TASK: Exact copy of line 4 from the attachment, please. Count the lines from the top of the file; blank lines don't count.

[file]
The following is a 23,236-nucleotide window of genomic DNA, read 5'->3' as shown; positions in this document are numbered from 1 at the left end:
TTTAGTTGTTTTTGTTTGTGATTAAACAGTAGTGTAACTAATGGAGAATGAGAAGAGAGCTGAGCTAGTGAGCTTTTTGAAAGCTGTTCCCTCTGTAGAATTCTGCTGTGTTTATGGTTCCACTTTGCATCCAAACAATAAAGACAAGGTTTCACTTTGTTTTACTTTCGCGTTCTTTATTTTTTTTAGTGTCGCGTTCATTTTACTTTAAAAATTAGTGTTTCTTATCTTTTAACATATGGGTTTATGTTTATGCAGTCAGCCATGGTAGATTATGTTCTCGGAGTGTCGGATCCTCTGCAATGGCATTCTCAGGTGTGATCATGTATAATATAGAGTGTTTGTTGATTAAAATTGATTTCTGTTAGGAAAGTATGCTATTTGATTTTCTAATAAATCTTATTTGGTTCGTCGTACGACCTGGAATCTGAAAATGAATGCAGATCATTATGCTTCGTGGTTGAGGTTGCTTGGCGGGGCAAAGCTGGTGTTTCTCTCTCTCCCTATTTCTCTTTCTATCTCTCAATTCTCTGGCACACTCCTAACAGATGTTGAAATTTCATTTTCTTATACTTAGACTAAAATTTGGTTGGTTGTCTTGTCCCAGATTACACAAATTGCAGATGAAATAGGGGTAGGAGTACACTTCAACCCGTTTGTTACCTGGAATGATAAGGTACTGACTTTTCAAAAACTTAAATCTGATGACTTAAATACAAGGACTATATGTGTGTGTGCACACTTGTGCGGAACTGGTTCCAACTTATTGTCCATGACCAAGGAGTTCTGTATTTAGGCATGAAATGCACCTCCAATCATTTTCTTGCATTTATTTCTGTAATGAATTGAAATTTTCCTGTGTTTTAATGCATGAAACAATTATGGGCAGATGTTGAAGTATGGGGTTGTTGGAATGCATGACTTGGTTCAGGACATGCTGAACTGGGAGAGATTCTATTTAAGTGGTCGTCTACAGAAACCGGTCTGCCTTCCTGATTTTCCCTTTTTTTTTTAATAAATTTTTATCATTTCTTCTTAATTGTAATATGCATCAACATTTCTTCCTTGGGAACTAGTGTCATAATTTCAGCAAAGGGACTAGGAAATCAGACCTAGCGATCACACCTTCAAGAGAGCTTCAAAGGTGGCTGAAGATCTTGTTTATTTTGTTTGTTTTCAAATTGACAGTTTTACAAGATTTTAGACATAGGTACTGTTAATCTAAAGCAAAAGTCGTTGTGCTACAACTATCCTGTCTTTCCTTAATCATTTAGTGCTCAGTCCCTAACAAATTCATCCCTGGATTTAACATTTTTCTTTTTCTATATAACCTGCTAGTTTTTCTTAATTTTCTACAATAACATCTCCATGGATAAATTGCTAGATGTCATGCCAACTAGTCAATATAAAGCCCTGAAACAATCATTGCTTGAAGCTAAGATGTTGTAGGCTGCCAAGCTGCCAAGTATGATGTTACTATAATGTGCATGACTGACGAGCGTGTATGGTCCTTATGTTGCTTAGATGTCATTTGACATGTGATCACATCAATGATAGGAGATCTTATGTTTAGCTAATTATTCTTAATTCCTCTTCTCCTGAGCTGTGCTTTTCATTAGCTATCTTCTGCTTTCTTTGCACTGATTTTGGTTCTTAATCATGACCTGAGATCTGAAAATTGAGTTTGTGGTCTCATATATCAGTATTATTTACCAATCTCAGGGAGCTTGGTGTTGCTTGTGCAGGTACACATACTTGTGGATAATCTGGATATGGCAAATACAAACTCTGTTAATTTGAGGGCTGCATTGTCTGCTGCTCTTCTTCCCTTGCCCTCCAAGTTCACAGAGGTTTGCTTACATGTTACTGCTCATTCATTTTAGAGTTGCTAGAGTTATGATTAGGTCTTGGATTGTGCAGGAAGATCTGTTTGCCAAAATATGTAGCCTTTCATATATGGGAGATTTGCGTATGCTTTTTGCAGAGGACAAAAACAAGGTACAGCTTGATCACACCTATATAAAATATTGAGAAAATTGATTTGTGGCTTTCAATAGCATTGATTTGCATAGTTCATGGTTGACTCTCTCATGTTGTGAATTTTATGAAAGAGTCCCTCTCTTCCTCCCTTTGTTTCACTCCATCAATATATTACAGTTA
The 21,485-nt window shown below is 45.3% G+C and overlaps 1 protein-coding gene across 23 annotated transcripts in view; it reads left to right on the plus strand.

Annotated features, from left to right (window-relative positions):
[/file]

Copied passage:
Annotated features, from left to right (window-relative positions):